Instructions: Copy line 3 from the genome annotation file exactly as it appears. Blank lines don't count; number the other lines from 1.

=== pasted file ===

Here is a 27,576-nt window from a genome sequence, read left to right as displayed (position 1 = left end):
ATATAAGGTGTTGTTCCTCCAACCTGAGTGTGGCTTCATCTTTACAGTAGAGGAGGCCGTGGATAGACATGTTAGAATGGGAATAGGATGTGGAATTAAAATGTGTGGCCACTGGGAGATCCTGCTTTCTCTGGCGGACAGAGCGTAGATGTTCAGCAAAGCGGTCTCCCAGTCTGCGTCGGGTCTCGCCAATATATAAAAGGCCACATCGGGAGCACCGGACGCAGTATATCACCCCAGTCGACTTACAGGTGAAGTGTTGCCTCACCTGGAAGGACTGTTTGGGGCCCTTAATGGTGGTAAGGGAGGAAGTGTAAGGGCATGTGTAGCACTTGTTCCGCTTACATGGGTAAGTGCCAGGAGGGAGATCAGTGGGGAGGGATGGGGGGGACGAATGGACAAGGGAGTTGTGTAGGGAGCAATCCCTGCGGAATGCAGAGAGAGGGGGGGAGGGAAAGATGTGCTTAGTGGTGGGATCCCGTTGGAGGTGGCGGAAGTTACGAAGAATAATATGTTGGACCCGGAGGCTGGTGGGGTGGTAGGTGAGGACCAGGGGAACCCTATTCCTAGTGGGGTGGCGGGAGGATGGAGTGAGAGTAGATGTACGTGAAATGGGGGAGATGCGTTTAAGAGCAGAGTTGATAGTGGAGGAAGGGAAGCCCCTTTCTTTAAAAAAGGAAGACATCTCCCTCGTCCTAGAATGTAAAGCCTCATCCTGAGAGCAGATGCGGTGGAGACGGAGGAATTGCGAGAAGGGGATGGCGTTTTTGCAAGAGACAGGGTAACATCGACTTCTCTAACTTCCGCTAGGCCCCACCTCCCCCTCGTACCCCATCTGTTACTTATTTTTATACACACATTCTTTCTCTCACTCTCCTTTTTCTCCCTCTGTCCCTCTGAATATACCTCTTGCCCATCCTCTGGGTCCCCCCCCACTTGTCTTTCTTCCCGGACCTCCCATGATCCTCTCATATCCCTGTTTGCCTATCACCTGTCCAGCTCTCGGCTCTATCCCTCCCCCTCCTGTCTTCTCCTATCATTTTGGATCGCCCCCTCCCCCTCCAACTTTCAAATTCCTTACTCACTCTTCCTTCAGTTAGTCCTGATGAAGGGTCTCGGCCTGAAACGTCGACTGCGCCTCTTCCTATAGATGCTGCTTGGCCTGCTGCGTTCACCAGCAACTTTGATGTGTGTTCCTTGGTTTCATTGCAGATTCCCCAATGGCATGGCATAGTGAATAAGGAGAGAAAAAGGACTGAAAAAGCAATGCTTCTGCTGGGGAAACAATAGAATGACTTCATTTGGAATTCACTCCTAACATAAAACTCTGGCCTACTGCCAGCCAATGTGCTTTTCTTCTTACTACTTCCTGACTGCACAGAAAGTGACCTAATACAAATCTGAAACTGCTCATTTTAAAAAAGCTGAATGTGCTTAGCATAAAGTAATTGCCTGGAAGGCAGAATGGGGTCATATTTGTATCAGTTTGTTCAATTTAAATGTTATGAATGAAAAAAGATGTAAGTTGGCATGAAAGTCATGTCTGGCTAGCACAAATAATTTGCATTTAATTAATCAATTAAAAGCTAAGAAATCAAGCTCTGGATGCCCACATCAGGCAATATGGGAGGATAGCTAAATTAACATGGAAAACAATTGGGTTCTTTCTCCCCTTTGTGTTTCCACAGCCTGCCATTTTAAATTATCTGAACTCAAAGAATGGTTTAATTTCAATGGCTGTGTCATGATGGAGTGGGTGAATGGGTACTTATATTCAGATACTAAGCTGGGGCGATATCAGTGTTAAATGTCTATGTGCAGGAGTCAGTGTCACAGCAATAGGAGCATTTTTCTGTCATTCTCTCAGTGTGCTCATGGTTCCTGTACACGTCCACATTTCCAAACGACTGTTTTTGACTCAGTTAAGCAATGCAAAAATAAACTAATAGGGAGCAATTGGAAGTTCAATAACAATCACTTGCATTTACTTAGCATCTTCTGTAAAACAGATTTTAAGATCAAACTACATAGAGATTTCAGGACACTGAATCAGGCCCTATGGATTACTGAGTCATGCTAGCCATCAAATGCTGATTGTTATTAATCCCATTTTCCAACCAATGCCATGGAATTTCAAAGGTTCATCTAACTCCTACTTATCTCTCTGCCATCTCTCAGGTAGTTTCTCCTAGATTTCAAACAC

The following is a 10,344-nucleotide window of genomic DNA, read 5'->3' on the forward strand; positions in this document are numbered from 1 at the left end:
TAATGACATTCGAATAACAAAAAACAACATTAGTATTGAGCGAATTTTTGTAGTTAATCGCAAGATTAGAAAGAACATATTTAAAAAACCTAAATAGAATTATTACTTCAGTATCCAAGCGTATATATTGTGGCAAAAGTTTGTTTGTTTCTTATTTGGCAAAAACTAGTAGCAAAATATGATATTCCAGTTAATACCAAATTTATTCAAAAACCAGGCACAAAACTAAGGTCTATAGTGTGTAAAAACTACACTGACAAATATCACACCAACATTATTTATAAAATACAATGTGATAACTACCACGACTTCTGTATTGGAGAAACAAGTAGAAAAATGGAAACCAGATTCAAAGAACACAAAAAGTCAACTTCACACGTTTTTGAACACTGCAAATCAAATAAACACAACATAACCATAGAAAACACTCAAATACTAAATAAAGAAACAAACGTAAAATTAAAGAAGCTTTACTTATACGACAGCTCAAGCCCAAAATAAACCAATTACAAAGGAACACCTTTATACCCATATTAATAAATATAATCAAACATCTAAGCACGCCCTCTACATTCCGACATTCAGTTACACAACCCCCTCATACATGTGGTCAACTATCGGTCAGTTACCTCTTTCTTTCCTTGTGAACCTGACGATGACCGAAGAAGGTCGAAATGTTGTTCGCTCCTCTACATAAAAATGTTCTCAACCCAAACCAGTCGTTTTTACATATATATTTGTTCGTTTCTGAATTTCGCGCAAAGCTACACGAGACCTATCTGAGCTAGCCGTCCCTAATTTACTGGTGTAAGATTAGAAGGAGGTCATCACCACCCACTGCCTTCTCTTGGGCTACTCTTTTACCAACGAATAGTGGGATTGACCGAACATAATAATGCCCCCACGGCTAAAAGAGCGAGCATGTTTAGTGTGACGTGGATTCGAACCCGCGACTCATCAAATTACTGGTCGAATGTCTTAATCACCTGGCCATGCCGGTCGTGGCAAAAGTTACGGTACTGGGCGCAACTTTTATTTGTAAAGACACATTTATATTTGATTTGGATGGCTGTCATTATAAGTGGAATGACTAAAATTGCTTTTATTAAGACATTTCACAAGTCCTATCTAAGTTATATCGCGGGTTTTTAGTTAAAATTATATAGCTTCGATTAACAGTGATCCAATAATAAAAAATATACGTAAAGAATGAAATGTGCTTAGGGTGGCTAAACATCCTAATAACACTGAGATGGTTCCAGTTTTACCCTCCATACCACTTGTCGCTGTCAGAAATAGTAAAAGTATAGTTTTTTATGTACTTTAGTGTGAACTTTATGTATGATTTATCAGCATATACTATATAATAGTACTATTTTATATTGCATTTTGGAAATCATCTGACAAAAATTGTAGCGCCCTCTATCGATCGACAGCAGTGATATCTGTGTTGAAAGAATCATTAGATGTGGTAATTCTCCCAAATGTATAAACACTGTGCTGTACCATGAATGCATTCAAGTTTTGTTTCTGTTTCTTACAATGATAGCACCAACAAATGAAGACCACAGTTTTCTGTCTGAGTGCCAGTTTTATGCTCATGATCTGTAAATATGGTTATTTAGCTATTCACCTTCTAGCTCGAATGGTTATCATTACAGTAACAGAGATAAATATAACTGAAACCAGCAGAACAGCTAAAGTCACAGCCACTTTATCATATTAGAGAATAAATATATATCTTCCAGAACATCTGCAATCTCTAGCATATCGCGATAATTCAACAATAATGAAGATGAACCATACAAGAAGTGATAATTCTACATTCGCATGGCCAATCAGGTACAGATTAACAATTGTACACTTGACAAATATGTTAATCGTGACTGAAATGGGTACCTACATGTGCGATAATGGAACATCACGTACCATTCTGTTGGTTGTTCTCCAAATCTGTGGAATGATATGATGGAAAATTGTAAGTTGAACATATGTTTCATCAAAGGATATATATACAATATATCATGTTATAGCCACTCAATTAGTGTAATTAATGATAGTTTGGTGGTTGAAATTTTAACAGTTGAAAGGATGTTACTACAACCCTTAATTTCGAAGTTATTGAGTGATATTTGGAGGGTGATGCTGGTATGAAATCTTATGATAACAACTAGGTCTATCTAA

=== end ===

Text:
The following is a 10,344-nucleotide window of genomic DNA, read 5'->3' on the forward strand; positions in this document are numbered from 1 at the left end: